Keep the Car Comfy
Here's one time you've gotta win the battle of the temperature controls, because the right temperature can ease a bout of nausea. Either crack the window open or make sure the air-conditioning is on so it's not too hot and stuffy. Too many layers can also cause kids to get overheated and nauseous, so travel smart and make sure your kids are dressed appropriately for a long ride.
Don't Eat and Run
Try not to stuff the kids with a giant meal before you stuff them into the car (it won't mean you can get there without a pit stop anyway, so stop dreaming!). If their tummies are too full, it's easier for the last thing they ate to come back up.
If you know your kid's a puker, keep some water handy to help quickly settle a queasy tummy. Chewing on ice chips can also nix the nausea. You'd rather have some water on your seats than vomit, right?!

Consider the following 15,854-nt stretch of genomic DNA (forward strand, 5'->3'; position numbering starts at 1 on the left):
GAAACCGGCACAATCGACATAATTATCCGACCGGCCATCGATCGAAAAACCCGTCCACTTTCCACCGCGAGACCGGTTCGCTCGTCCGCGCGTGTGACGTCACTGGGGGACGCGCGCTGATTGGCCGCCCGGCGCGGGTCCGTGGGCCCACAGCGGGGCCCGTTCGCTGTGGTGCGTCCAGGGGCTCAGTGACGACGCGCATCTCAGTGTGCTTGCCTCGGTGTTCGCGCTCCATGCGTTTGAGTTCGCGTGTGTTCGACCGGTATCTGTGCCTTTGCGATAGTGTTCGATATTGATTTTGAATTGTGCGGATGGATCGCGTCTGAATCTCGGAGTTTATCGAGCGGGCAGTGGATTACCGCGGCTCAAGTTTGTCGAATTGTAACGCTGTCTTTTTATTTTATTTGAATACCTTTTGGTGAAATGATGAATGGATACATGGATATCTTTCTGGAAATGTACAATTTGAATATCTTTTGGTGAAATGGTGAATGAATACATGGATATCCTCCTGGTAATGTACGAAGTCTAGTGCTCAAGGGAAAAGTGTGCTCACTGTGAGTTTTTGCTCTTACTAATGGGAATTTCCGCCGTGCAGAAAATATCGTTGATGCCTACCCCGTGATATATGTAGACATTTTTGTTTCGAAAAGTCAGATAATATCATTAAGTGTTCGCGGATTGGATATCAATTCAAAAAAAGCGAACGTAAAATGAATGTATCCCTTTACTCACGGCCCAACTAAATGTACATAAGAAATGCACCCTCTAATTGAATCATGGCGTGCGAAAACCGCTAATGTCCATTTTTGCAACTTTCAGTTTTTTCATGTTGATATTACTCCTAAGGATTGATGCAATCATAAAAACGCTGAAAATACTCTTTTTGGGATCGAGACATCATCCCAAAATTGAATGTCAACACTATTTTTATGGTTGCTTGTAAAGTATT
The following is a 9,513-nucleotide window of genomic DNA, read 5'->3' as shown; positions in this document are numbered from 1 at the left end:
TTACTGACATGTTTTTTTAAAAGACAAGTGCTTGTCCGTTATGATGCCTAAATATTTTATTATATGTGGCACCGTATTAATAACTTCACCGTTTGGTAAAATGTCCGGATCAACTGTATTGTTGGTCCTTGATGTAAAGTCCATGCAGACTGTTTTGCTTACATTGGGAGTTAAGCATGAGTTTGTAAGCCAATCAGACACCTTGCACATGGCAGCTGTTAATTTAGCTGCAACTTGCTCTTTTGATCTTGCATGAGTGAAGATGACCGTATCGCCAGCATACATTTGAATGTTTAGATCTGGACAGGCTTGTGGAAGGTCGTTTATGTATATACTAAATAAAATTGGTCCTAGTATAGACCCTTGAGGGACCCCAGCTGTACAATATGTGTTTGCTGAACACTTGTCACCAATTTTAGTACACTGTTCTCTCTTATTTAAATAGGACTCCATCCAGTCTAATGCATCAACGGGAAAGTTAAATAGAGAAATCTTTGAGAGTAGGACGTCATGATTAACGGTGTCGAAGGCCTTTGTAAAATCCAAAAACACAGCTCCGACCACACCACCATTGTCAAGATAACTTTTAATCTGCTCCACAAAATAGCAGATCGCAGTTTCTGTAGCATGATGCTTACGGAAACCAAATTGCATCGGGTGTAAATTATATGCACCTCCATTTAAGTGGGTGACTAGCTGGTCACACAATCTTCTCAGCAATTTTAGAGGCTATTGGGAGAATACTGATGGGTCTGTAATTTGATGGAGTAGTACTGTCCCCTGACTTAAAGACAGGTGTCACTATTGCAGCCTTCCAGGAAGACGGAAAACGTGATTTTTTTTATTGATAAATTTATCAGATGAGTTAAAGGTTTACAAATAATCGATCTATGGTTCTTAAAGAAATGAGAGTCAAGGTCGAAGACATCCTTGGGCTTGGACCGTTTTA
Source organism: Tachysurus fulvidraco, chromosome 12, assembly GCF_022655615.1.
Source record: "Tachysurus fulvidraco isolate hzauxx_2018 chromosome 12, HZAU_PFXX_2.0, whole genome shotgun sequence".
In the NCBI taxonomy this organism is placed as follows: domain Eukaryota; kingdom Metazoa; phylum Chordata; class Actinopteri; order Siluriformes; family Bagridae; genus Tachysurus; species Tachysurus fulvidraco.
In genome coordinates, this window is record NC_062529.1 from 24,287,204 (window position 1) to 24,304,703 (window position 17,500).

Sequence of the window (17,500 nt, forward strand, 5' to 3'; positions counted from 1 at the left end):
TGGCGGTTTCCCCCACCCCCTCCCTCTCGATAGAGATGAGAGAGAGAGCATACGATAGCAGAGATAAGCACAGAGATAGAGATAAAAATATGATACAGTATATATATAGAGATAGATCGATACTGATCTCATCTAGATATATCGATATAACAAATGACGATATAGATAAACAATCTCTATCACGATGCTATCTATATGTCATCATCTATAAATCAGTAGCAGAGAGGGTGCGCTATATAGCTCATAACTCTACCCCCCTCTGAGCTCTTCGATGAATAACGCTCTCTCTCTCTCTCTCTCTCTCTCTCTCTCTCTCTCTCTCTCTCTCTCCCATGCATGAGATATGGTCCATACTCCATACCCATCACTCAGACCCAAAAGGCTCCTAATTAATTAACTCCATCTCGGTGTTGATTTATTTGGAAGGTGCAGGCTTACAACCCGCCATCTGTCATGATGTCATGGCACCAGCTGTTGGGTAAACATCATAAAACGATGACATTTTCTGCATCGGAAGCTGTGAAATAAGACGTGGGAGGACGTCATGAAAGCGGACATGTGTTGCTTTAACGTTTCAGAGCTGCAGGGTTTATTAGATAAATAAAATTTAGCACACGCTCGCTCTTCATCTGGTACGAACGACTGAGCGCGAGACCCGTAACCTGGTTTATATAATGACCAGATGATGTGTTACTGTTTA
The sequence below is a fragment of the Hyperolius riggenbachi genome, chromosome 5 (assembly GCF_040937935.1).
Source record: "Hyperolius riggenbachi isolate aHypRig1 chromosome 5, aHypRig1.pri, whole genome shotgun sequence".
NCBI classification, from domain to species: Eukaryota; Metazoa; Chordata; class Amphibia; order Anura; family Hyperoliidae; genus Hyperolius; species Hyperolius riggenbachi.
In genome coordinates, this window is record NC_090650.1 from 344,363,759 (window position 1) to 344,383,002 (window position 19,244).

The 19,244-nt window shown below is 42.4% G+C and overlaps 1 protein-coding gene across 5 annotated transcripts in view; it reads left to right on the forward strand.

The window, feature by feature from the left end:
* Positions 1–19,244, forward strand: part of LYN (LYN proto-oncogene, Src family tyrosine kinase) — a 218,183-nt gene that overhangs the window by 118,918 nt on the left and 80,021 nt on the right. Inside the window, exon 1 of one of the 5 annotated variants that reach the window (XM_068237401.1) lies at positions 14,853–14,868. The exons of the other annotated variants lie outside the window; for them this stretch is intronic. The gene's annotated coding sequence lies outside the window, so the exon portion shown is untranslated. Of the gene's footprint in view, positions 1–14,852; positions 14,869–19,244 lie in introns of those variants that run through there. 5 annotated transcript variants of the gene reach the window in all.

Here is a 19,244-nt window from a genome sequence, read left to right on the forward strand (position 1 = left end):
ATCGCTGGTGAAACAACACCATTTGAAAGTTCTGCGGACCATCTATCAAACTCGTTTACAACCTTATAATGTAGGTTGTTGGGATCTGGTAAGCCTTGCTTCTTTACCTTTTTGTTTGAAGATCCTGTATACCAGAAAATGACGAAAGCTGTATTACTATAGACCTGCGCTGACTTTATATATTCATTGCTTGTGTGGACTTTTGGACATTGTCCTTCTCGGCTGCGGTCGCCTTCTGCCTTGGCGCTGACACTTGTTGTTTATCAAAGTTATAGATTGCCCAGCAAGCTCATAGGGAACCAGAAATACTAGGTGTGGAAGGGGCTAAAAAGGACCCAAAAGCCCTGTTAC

For little kids, getting upset and crying can also lead to upchucking, so make sure you've got books on tape or some backseat games handy to help calm them. Just be wary of actual books, for kids of any age, since reading is a predictable puke prompter. And be warned: You might just have to squish into the backseat with the kids (well, as long as there's someone else to drive!) and do some impromptu entertaining.
Remember, you are in control of the car—and its motion. So be aware of yourself and how you're driving. Rushing, weaving in and out of lanes, and making those sudden, jerky stops can turn even an ironclad stomach to mush.
Been There, Puked That
Chewable Dramamine tabs or liquid Dramamine a half hour before a long car trip are OK for bigger kids if they are prone to motion sickness. Just check for dosage information on the box (it's definitely not OK for kids under 2!) and beware that it can cause a cranky drowsy-upon-arrival situation. Of course, a few minutes of whining may be better than a messy car ride.report abuse